20 September: Bookish Myrna Loy

While many Hollywood stars and starlets thought nothing of turning to radio work to make ends meet between pictures, Myrna Loy didn’t take the same attitude. Once she achieved her stardom she rarely had to look back, and she tended for the most part to restrict her radio work to adaptations of her films.

But she did make the occasional exception. And tonight she makes arguably the best such exception of the radio side of her career.


Suspense: The Library Book (Mystery/thriller; CBS, 1945)

Myrna Loy, who knew how to work a radio mystery. (Photo: CBS.)

Myrna Loy, who knew how to work a radio mystery. (Photo: CBS.)

Public librarian Prudence (Myrna Loy) is furious when she discovers a missing page in her library’s only copy of Gone with the Wind . . . until she learns the missing page was used for a ransom note in a kidnapping police refuse to believe.

Considering that her first big break came in a gangster film, you’d expect Loy to handle any kind of crime drama or mystery with deftness. And tonight you get what you expect and then some.

Additional cast: Conrad Binyon, Cathy Lewis, Wally Maher. Announcer: Truman Bradley. Music: Bernard Herrmann. Director: William Spier. Writer: William Spier, based on the story “The Book That Squealed” by Cornell Woolrich.


Special Report: Hitler’s Danzig Address (NBC, 1939)

A soap opera break-in (The O’Neills) reports Hitler’s expected arrival in the Polish city whose annexation der Fuehrer demanded the previous spring. The Third Reich invaded Poland at the beginning of this month, launching what becomes World War II after Britain and France—having guaranteed Poland’s territorial integrity after the betrayals of the Munich Pact—declared war on Germany in return. An excerpt from Hitler’s rant is included in this recording, though no translation is available . . . or, perhaps, needed. Announcer: Unidentified.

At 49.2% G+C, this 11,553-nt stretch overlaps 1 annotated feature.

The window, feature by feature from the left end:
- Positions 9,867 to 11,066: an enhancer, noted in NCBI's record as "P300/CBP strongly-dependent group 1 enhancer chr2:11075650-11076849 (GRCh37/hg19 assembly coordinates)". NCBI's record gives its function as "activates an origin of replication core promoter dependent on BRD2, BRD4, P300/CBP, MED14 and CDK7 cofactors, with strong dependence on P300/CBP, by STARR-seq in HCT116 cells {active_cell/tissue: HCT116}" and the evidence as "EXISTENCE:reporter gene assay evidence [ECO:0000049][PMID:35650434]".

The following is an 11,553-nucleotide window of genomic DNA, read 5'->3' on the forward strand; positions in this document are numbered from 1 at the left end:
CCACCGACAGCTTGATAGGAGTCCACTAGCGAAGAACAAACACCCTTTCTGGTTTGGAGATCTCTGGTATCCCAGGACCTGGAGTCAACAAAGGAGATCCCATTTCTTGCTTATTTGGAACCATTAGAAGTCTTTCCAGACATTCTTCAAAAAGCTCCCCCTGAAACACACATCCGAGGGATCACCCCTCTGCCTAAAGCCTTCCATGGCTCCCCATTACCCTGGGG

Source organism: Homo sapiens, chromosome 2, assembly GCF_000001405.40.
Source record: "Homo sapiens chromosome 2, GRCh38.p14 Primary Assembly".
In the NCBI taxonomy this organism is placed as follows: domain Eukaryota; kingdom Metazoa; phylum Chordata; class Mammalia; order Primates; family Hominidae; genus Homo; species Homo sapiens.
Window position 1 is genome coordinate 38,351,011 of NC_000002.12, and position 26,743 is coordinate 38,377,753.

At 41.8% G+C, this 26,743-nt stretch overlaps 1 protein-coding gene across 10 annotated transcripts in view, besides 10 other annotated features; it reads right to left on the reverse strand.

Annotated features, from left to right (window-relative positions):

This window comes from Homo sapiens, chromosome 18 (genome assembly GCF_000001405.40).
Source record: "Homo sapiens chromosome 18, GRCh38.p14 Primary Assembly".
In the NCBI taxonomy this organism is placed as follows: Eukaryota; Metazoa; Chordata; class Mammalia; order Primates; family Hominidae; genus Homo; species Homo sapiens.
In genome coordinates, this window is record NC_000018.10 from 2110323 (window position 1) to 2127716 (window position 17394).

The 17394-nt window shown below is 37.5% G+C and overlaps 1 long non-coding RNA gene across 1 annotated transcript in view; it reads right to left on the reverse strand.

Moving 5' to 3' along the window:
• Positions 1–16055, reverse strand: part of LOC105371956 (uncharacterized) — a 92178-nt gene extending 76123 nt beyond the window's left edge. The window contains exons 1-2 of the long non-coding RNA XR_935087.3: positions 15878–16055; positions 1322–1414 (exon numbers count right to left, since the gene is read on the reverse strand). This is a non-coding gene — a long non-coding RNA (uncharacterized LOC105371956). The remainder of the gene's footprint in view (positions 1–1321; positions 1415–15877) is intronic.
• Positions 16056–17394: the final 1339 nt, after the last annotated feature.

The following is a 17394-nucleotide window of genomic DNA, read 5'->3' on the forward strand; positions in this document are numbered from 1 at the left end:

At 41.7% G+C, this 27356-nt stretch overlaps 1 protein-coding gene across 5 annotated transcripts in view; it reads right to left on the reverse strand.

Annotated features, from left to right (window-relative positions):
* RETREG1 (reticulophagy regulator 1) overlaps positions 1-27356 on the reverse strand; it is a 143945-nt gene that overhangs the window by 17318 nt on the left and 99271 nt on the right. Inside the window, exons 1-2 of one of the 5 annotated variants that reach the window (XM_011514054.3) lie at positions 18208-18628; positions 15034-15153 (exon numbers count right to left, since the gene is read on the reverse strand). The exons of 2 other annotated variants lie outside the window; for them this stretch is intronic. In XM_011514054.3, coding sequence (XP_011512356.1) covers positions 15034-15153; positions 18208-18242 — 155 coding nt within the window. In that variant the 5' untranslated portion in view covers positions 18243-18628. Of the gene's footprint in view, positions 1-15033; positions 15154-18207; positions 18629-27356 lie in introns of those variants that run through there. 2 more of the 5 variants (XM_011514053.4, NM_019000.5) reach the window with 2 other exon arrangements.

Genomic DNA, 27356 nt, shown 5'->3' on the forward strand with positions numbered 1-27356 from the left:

CBS European News: Driving Back the Blitzers (CBS, 1940)

On an unusually quiet day, Eric Sevareid leads off with one round of German raiders driven back during the London Blitz, apparently, though reports out of Dover indicate another invasion wave is iminent; British troops at Dover are confident of being able to beat the wave back. Sevareid also notes scattered, very occasional incendiary bombs striking around his particular location the day before, not to mention the crash of a German aircraft atop a London home adjacent to a hospital.


Also: Talks between Ribbentrop and the Italian foreign minister; a North African counterattack; Japanese demands for Indochinese bases having little real significance in the Sino-Japanese war.


Additional correspondents: William L. Shirer (Berlin); Albert Warner (Washington). Anchor: George Bryan.


Further Channel Surfing . . .

Mayor of the Town: Amy Lou Goes to War (NBC, 1942)
The Whistler: Fog (CBS, 1942)
Richard Diamond, Private Detective: The Bald Head Case (Crime drama; NBC, 1950)
The Jack Benny Program: Return to Paradise (Comedy; CBS, 1953)

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